• Mongolia is effectively one giant camp site! One of the most appealing aspects of touring here is that you can safely pitch your tent almost anywhere you like.
  • In the Khangai Mountains, access to water is generally good – capacity to carry 4-5l at a time is probably sufficient. If you’re running short and there’s no river to be found, simply head to the nearest gher and ask – Mongolian families store their water in the blue containers out front, or can point you to the nearest spring.
  • Most settlements in Mongolia will offer basic stores – eg Changai, Zag and Jargalant – though they can be very basic in variety.
  • Tsetserleg, the capital of the province, offers the widest choice, followed by Tariat, at the end of the ride.
  • Most settlements will have a restaurant or two where you can carbo load on dumplings (buuz) and meat empanadas (huushuur). You may need to ask around to track them down.
  • Any ghur will most likely invite you in, and offer Mongolian staples; namely horsemilk, dried cheese and vodka.

Extras

  • The Fairfield Guesthouse in Tsersteleg makes a great base for this trip. It has hot showers, reasonable wifi, and is an excellent source of local information.
  • The Fairfield also has a variety of tools, as well as Trek mountain bikes to rent for a very reasonable $15 a day, including racks and Ortlieb panniers.
  • It’s 8 hours in a bus or minibus from Ulaanbaator to Tsertseleg ($11 + negotiable fee for bike).
  • The Cycling World in Ulaanbaator is the best shop for modern mountain bike spares.
  • Lonely Planet’s guide to Mongolia offers a comprehensive overview of the country, that includes crucial gps coordinates, and works particularly well downloaded to a smartphone. Brandt’s guide offers excellent historical and cultural chapters, but is only available in print or as a pdf.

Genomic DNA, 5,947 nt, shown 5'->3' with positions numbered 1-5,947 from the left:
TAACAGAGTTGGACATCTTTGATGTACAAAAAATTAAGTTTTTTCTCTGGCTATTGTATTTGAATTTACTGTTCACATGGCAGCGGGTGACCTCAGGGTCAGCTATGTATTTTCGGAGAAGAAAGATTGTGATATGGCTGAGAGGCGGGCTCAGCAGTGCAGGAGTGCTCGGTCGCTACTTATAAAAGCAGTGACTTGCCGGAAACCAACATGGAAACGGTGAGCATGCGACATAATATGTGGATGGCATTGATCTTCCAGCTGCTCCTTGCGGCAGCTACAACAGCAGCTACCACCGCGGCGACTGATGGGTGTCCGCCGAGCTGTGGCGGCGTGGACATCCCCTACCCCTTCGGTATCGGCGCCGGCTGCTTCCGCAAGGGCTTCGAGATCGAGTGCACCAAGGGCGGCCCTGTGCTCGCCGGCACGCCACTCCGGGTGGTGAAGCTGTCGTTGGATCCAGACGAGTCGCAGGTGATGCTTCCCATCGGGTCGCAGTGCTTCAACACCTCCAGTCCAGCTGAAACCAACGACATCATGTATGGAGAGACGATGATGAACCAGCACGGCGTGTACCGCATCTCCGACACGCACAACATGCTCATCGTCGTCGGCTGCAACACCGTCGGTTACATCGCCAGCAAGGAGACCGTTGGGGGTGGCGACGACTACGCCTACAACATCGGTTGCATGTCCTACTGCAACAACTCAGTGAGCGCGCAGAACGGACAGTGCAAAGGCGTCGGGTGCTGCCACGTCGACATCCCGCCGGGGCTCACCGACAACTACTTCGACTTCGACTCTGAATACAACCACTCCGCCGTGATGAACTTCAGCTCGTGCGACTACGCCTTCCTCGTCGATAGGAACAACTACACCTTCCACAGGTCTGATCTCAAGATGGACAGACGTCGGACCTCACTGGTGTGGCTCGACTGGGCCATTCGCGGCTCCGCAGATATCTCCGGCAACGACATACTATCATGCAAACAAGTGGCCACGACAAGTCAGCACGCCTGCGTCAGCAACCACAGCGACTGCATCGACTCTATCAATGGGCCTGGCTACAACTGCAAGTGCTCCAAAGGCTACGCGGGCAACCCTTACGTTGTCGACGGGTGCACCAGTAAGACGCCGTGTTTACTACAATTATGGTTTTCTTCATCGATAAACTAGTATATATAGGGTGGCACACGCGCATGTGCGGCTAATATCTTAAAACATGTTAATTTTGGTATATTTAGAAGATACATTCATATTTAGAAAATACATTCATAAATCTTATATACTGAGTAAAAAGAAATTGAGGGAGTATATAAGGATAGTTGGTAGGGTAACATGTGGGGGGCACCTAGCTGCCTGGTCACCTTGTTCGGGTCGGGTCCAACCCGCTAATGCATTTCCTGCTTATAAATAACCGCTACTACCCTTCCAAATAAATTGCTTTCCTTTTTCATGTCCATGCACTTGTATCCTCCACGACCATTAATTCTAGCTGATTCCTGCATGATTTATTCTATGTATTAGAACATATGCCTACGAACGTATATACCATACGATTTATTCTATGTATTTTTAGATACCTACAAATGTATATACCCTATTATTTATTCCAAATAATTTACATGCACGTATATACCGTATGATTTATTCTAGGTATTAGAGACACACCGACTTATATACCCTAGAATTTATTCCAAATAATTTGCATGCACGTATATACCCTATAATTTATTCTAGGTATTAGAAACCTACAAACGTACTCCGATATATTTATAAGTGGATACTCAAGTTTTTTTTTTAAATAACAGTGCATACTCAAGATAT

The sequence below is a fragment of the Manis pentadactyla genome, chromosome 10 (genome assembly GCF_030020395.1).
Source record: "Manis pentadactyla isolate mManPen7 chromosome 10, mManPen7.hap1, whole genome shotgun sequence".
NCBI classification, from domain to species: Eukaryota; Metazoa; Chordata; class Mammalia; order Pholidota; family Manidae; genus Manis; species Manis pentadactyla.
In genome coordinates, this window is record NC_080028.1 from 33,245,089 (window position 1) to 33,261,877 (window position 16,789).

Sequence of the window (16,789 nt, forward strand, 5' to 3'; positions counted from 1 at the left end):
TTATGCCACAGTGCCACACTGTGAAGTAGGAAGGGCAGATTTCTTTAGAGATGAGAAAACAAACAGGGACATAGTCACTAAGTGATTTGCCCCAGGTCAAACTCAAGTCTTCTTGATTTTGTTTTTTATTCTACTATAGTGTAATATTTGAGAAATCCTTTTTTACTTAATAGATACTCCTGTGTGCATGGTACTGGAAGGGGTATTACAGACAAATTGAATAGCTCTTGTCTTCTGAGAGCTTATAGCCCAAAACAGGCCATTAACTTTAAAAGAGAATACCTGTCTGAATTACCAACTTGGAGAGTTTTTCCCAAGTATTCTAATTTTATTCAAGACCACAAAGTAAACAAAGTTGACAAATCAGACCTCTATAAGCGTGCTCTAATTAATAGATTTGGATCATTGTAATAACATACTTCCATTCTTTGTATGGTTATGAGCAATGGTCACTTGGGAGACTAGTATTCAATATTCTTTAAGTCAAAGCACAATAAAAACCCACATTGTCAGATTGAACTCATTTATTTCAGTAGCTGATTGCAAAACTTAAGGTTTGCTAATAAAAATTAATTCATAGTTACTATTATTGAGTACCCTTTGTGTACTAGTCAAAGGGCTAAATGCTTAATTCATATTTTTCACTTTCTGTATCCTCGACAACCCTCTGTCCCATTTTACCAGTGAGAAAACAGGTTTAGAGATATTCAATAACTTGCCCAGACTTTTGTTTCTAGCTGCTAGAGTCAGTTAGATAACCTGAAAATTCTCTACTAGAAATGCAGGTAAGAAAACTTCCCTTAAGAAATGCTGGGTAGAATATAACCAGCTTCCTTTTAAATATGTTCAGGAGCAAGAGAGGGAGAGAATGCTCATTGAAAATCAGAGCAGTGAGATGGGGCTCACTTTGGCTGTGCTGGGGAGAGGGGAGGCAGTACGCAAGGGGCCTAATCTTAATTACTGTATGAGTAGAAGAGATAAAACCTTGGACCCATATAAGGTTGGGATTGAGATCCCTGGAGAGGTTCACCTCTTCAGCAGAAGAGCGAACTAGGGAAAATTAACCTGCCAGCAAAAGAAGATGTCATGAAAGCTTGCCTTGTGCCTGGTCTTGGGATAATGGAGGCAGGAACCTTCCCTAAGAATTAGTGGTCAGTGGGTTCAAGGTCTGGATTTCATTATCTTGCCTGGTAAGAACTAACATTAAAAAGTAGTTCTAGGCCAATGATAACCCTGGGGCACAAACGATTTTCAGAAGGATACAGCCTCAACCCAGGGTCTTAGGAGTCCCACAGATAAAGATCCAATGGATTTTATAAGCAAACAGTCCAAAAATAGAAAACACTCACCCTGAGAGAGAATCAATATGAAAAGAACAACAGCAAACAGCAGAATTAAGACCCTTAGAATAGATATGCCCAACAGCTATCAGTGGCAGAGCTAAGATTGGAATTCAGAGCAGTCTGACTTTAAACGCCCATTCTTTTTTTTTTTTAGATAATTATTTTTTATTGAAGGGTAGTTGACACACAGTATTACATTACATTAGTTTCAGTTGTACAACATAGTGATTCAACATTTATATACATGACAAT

• A road map in both cyrillic and English is recommended. These can be procured at the tourism office at the State Department Store in Ulaanbaator.
  • Local SIM cards are easily available. Cell coverage is good. Rates are very cheap, though data speeds are slow. We used Mobicom, the most popular carrier.
  • We all used the excellent topo maps app Gaia on our smartphones to navigate, downloading the Cycling Topo Thunder Forest OSM overlay.
  • If you want to extend this route, continue onwards to Mörön, a 3-4 day ride away. From there you can venture north and explore Lake Khövsgöl, or bus back to UB (14 hours).
  • Be warned. The flies in the summer can be horrendous, particularly close to livestock. Not much you can do about it but be zen. Some mosquito repellent can be handy too, particularly around lakes.

Terms of Use: As with each bikepacking route guide published on BIKEPACKING.com, should you choose to cycle this route, do so at your own risk. Prior to setting out check current local weather, conditions, and land/road closures. While riding, obey all public and private land use restrictions and rules, carry proper safety and navigational equipment, and of course, follow the #leavenotrace guidelines. The information found herein is simply a planning resource to be used as a point of inspiration in conjunction with your own due-diligence. In spite of the fact that this route, associated GPS track (GPX and maps), and all route guidelines were prepared under diligent research by the specified contributor and/or contributors, the accuracy of such and judgement of the author is not guaranteed. BIKEPACKING.com LLC, its partners, associates, and contributors are in no way liable for personal injury, damage to personal property, or any other such situation that might happen to individual riders cycling or following this route.